Bill Daley might want no part of running for governor, but he’s standing by his parting shots at Democratic Gov. Pat Quinn, saying it’s his “honest” assessment that the governor won’t win re-election next year.
Speaking to reporters a day after detailing his departure from the March primary contest after less than four months on the trail, Daley emphasized that he didn’t drop out because of a fear of losing as much of a fear of governing a state with massive fiscal problems, including a $100 billion pension debt and high unemployment.
“I cannot commit to what the voters may need,” Daley said in summing up his decision. “I didn’t get into this campaign with any illusions. I’m not a rookie. I knew and I’ve known my whole life how difficult not only politics is, but governing is.”
Again defending his Democratic credentials as the son and brother of two former Chicago mayors, a member of two White House administrations and as campaign manager for a presidential campaign, Daley said his belief about Quinn’s electoral viability was his part of his own blunt style.
“One of my, maybe, failings in life is that I’m awfully honest with you people and because I haven’t had the role of an elected official or a candidate I’ve been pretty blunt. So, forgive me for being honest,” he told reporters at a Loop news conference.
Quinn’s campaign, in a statement Monday, said it respected Daley’s decision to drop out, adding that a “divisive primary would have only helped Republicans who want to take this state backwards and undo the important progress we have made.”
Quinn’s camp did not directly address Daley’s decision not to endorse the governor or his belief that Quinn would lose re-election. “When the time comes for voters to make their decision on Nov. 4 next year, we are confident they will recognize the difficult and important work the governor has accomplished on their behalf,” Quinn’s campaign said.
Speaking about his family’s public record, Daley’s voice caught as he said he was “extremely proud” of a heritage of being “motivated” to serve.
Daley also said there was no other outside reason for getting out of the race beyond his decision that he could not commit to the job of governor. He said he understood there were all kinds of “conspiracy theories” about why he had dropped out, but said they were not accurate.
Asked how he could be so confident that Quinn could not win election to a second term, Daley jokingly said it was because of his “political genius.”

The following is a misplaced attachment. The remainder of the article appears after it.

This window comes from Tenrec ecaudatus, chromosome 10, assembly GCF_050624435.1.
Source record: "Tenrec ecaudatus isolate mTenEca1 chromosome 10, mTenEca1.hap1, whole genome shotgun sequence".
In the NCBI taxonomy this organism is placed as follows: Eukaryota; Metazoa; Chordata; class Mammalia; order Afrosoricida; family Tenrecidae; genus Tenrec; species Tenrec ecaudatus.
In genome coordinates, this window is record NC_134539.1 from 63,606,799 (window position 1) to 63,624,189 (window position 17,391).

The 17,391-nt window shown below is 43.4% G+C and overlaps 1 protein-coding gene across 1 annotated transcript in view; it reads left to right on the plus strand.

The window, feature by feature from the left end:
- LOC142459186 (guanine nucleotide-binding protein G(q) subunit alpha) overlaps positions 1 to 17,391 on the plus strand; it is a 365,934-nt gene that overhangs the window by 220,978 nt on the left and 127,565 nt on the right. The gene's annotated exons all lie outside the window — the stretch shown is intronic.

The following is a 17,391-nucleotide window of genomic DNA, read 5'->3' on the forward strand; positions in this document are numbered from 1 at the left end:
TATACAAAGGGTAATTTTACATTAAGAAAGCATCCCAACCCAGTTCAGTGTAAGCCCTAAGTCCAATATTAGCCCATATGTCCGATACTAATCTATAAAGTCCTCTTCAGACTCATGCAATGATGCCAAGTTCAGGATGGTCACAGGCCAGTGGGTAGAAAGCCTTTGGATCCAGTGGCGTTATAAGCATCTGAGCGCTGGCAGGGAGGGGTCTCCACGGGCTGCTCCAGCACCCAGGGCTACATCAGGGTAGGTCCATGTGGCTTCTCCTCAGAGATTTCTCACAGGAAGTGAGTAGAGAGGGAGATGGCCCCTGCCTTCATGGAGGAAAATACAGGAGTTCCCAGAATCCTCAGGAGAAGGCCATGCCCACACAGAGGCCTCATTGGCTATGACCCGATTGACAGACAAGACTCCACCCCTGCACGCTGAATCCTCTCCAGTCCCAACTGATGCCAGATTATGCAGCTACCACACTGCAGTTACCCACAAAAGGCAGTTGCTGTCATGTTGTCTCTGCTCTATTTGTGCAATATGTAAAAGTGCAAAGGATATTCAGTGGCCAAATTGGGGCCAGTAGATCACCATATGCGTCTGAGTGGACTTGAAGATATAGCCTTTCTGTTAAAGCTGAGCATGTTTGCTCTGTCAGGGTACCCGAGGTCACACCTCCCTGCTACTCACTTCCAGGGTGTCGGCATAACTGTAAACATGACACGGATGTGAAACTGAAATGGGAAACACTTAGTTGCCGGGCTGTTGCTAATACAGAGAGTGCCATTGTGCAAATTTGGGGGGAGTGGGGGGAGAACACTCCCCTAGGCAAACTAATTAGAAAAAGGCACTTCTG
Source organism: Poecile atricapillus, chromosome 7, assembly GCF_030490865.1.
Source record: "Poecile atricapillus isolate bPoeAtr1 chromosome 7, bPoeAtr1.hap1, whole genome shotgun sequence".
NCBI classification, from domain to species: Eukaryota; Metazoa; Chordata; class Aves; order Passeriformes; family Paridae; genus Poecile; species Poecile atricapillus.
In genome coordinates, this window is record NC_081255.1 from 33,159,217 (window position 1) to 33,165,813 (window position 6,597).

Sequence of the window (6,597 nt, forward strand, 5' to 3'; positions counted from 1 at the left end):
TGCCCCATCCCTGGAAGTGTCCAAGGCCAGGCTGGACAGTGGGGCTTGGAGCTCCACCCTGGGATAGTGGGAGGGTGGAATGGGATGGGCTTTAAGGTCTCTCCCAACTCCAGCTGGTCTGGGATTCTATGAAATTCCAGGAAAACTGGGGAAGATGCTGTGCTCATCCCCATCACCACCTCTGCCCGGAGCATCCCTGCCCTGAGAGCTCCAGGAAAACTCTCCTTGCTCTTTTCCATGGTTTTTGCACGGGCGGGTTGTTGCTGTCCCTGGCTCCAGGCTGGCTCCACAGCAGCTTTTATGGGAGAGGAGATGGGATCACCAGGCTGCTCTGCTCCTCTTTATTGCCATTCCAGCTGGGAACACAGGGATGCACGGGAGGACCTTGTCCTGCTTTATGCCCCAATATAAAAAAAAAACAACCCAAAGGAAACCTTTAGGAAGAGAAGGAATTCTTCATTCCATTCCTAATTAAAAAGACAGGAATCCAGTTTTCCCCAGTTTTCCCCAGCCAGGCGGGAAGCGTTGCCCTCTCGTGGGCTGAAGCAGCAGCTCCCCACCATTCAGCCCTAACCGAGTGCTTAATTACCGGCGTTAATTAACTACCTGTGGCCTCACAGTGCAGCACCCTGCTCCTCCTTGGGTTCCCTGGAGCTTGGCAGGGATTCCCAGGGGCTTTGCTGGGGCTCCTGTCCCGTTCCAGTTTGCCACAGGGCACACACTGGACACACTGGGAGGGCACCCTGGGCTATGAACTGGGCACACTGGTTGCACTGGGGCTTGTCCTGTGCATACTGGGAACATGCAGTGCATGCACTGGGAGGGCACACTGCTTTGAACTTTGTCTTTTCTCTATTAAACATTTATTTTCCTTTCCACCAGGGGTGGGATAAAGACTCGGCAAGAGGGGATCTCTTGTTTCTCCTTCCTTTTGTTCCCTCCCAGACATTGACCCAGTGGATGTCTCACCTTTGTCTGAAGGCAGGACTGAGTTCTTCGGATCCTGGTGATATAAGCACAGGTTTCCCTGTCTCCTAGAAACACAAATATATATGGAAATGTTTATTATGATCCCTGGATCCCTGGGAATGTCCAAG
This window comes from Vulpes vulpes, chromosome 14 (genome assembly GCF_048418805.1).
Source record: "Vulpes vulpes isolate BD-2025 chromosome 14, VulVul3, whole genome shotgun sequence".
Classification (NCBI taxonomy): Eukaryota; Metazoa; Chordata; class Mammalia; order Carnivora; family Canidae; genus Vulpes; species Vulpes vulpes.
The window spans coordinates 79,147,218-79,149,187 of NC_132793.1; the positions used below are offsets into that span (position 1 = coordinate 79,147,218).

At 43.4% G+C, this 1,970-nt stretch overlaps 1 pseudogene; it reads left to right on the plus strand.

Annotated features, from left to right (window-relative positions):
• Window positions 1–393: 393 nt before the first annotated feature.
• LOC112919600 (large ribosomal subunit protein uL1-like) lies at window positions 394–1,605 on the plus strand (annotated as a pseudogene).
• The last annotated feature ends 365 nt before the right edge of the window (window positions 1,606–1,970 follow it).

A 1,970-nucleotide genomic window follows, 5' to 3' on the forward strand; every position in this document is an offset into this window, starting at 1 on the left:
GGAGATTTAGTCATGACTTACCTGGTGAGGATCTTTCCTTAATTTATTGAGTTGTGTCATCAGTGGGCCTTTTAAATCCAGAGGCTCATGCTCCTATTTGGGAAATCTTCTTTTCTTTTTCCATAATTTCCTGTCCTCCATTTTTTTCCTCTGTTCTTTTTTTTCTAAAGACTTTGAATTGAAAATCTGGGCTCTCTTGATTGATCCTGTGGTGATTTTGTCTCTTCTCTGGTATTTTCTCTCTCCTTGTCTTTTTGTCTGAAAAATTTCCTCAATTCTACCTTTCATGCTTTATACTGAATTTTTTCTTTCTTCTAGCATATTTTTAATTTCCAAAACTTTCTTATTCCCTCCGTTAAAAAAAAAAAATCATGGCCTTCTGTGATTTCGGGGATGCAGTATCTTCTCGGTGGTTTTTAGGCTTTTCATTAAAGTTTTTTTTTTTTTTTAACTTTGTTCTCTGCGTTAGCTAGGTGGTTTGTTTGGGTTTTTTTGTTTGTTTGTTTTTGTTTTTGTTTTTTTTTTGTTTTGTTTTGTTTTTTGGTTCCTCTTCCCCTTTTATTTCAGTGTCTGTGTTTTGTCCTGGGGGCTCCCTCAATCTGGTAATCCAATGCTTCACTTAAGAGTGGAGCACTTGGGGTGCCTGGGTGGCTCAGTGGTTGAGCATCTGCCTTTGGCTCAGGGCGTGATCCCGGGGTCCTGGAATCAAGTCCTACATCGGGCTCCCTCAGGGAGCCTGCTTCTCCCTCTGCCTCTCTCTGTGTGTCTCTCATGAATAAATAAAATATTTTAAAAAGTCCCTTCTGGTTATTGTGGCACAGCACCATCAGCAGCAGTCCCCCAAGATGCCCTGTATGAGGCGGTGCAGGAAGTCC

“I’ll be proven either a genius or an idiot” on Election Day, he said.
With Daley’s decision, and no major primary opposition for Quinn, attention on the governor’s race could focus during the next several months on the GOP primary contest, where four candidates are seeking the nomination.
State Sen. Bill Brady of Bloomington, who was defeated by Quinn in the 2010 general election, also is expected to formally unveil today his choice of a running mate. Also running are state Sen. Kirk Dillard of Hinsdale, who lost the nomination to Brady by 193 votes last time, state Treasurer Dan Rutherford of Chenoa and businessman Bruce Rauner.
Even in departing from the Democratic primary race, Daley said he would not endorse Quinn for re-election.
Daley, a member of two White House administrations, a presidential campaign manager and the son and brother of two former Chicago mayors, dropped out of the race less than four months after declaring his political resume gave him the best credentials to replace Democratic Gov. Pat Quinn.
“One of the things I always thought in my career that I wanted to do, I thought I would be able to have that opportunity, I hoped, would be to run for office. And even though you’re around it for a long time, you really don’t get a sense of the enormity of it until you get into it,” Daley told the Tribune.
“But the last six weeks or so have been really tough on me, struggling with this. Is this really me? Is this really what I want to spend my next five to nine years doing? And is this the best thing for me to do at this stage of my life?” he said. “I’ve come to the conclusion that this isn’t the best thing for me.”Copyright © 2014, The Baltimore Sun